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"Jazz Monthly Feature Interview" Chuck Loeb

chuck loebSmitty:  It’s certainly a real treasure to have joining JazzMonthly.com today a great instrumentalist, one of the most complete instrumentalists out there today.  He’s just released a fascinating new project, it’s called Presence, and I am so excited to talk with this cat.  He is a great producer, a marvelous arranger; he has worked with some of the best in the business, and here to talk about this great new record and his career, please welcome the amazing Mr. Chuck Loeb.  Hey Chuck, how are you?

Chuck Loeb (CL):  Well, I’m doing a lot better after that introduction, Smitty.

Smitty:  (Laughs.)

CL:  Yeah, I’m doing great, thank you. Things are going real well. Everything is good and I’m happy with the new CD that’s out and I’m glad to be here talking with you.

Smitty:  Oh, man, thanks. The same here.  And, hey, you’ve hooked up with a new label, with Heads Up.  How ‘bout that?  You’ve got some exciting stuff happening. You’re starting the year off right.

CL:  Yeah, it’s…you know, change is good sometimes, I think, and it feels good to be with Heads Up, with a company with the roster that they have and with the people they have working for them. I was with Shanachie Entertainment for ten solid years and it was a great time for me. It was awesome. But sometimes it’s good for change to happen, both for me and for everyone involved, and it feels good, feels right.

Smitty:  Yeah, and it kinda gives you a fresh approach to some things and some new things happening with music, and it’s always a beautiful thing when you’ve got something fresh out there and creates just another creative vibe, you know?

CL:  Yeah, absolutely. That’s exactly what it is. It’s a fresh take on things.

Smitty:  Yeah, I must tell you that I am loving this new record. Wow. And the title is Presence and I always get intrigued by those one-word titles so please talk to me about Presence.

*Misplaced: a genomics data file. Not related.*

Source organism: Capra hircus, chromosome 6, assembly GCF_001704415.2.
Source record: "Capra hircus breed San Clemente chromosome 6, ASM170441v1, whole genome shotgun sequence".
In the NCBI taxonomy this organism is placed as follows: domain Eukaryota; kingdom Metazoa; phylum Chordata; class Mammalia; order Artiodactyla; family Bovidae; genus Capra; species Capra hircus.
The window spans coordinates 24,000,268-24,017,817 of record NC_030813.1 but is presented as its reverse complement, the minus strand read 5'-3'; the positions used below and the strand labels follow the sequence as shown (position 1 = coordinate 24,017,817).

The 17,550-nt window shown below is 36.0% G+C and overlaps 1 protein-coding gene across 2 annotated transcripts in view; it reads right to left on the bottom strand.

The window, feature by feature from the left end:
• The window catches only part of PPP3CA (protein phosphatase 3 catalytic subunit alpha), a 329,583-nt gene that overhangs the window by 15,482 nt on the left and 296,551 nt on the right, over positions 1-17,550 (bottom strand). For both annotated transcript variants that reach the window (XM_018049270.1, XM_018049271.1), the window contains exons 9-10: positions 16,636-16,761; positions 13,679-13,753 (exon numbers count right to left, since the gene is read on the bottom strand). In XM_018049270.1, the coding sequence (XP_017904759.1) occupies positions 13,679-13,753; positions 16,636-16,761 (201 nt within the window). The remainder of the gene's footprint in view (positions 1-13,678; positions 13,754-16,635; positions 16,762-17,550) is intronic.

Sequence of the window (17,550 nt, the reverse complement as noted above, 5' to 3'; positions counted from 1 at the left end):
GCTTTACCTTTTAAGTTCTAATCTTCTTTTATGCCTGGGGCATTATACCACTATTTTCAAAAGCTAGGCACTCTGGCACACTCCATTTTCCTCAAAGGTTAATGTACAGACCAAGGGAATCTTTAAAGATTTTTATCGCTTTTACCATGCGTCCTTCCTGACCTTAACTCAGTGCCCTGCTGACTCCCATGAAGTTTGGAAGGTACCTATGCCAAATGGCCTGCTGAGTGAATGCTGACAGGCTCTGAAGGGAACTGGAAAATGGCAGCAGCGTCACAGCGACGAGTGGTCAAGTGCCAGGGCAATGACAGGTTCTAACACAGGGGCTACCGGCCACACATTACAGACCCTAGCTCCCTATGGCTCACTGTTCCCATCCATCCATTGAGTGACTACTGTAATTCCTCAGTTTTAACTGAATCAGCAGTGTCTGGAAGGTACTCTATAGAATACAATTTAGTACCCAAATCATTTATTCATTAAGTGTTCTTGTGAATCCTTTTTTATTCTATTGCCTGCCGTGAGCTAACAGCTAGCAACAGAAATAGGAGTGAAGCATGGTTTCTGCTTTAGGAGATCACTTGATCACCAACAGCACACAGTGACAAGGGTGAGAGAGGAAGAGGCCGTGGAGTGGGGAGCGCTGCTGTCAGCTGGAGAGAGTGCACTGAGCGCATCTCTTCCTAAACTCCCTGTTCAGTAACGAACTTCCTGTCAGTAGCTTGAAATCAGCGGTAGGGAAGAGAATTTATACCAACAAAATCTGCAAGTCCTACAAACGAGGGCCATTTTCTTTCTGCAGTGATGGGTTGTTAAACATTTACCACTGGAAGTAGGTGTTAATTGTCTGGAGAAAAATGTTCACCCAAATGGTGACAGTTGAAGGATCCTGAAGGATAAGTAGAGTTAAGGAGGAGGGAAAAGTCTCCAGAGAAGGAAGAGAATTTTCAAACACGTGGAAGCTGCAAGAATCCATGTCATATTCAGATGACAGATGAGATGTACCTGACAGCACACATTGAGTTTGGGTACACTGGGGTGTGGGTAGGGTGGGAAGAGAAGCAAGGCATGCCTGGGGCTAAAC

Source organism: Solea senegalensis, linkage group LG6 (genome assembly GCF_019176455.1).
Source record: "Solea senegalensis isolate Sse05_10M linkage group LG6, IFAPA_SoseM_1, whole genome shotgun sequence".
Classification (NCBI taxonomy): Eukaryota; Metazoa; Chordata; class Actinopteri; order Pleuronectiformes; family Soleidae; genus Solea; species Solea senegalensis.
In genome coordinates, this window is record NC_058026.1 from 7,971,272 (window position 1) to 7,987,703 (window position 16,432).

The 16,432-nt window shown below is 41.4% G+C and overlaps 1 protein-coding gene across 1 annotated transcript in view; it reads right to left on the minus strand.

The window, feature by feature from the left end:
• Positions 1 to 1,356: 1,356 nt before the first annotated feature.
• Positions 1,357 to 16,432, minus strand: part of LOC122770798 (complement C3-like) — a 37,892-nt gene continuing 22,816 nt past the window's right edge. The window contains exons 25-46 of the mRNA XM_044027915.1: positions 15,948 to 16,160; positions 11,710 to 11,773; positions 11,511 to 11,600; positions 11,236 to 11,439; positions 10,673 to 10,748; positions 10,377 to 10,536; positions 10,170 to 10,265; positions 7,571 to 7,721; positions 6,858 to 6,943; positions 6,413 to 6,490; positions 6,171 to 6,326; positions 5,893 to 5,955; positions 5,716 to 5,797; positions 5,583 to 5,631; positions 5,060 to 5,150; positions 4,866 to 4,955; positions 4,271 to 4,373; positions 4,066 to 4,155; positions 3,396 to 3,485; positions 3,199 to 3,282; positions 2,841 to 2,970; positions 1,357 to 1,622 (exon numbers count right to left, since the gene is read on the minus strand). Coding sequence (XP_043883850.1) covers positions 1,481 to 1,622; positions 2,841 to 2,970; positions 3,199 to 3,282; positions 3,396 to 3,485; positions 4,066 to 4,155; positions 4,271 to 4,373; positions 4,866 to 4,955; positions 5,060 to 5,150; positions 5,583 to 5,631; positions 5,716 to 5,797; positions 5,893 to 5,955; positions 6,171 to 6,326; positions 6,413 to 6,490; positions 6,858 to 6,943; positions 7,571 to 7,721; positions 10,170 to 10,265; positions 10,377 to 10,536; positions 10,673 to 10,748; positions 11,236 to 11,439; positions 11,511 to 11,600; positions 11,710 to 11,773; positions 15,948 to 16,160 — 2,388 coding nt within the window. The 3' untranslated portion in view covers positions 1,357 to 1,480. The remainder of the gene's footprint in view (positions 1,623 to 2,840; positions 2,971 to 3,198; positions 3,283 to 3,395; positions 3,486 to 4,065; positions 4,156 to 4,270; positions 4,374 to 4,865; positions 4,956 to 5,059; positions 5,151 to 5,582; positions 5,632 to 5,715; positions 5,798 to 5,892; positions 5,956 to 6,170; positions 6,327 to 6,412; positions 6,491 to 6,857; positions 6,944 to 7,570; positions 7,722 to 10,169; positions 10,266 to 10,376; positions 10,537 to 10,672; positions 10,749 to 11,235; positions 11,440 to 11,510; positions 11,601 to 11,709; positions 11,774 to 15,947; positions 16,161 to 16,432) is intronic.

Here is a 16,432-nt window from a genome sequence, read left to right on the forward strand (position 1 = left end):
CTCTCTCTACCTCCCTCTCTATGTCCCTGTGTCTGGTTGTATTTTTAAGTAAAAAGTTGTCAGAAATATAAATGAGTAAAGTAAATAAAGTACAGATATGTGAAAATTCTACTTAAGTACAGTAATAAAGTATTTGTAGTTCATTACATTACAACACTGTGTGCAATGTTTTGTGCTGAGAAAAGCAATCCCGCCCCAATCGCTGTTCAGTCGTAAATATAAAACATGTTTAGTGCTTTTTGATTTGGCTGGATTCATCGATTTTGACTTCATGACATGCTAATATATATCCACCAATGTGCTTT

CL:  Yeah, I haven’t had a one-word title in a while….I’ve had a few of ‘em.  I had Listen and Balance.  Those are going back a few years.

Smitty:  Mm-hmm.

CL:  But I think I had a few titles that were really long.  I had The Moon, The Stars and the Setting Sun Some people gave me a lotta grief about that.

Smitty:  (Laughs.)

CL:  So I just wanted to be concise on this one, you know?

Smitty:  Yeah, absolutely.

CL:  To me it’s all about the human presence in music and in life, and how each of us impacts on each other and nothing happens in a vacuum, and each person that contributes the human element to a project just brings so much to it.  It widens and deepens the project, and that’s what, to me, what the title is about.

Smitty:  Yeah, and it’s dedicated to Anastasio Cuesta.

CL:  Yeah, Cuesta.  Yeah, that’s Carmen Cuesta, who is my wife of almost 28 years, believe it or not.

Smitty:  Wow!  Congratulations, man.

CL:  (Laughs.)  Thanks, she’s from Madrid, Spain, and when we met, you know, sometimes people click with their in-laws and sometimes they don’t.  For me I was in a great relationship with my father-in-law and, in fact, my mother-in-law is with us now for the holidays.  She’ll be with us for a few months.  But we lost her father about two years ago now, and it was a very impactful experience for me.  I never was actually in the same room and house with someone as they left this earth and I was with him.  And as I saw his presence leave us and go to, you know, the next place, it was an impactful experience and I wanted to dedicate it to him.

Smitty:  You know, I think you’re right on there.  Two of the most impactful experiences we can ever have are the birth of a new life, to be there and see that actually happen, and when someone leaves us.  Those two things, they’re so opposite of each other, but yet they can have a very profound effect on us.

CL:  You’re exactly right and I remember when my daughters came into the world, it was so surprising to me how much of their unique personality was there immediately.

Smitty:  Yeah.

CL:  And again, the same thing as someone leaves, you see that their presence is sorely missed.

Smitty:  Yes indeed.  Well, that was a beautiful thing to dedicate the record to him.  That’s very cool.  Well, talk to me a little bit about this first track, man.  You started this record off in such great fashion with “Good To Go” because it’s just got that upbeat funky vibe, and I must tell you, Wolfgang (Haffner) has got it going on with the drums, doesn’t he?

CL:  (Laughs.)  He does, yeah.

Smitty:  Wow!  Man, I….

CL:  You know, Wolfgang brought the funk all the way from Germany, you know?  He really did.  He’s quite a guy.  (Both laugh.) This guy….he’s from a little town…it’s funny the way music spreads out, right?

Smitty:  Yeah.

CL:  He’s from a little town called Altdorf, Germany, outside of Nuremberg and I don’t know how the music made its way there, but boy did it find him, I’ll tell you!

Smitty:  (Laughs.)  Yeah, he has got a seriously funky vibe.

CL:  Yeah, he does.


 
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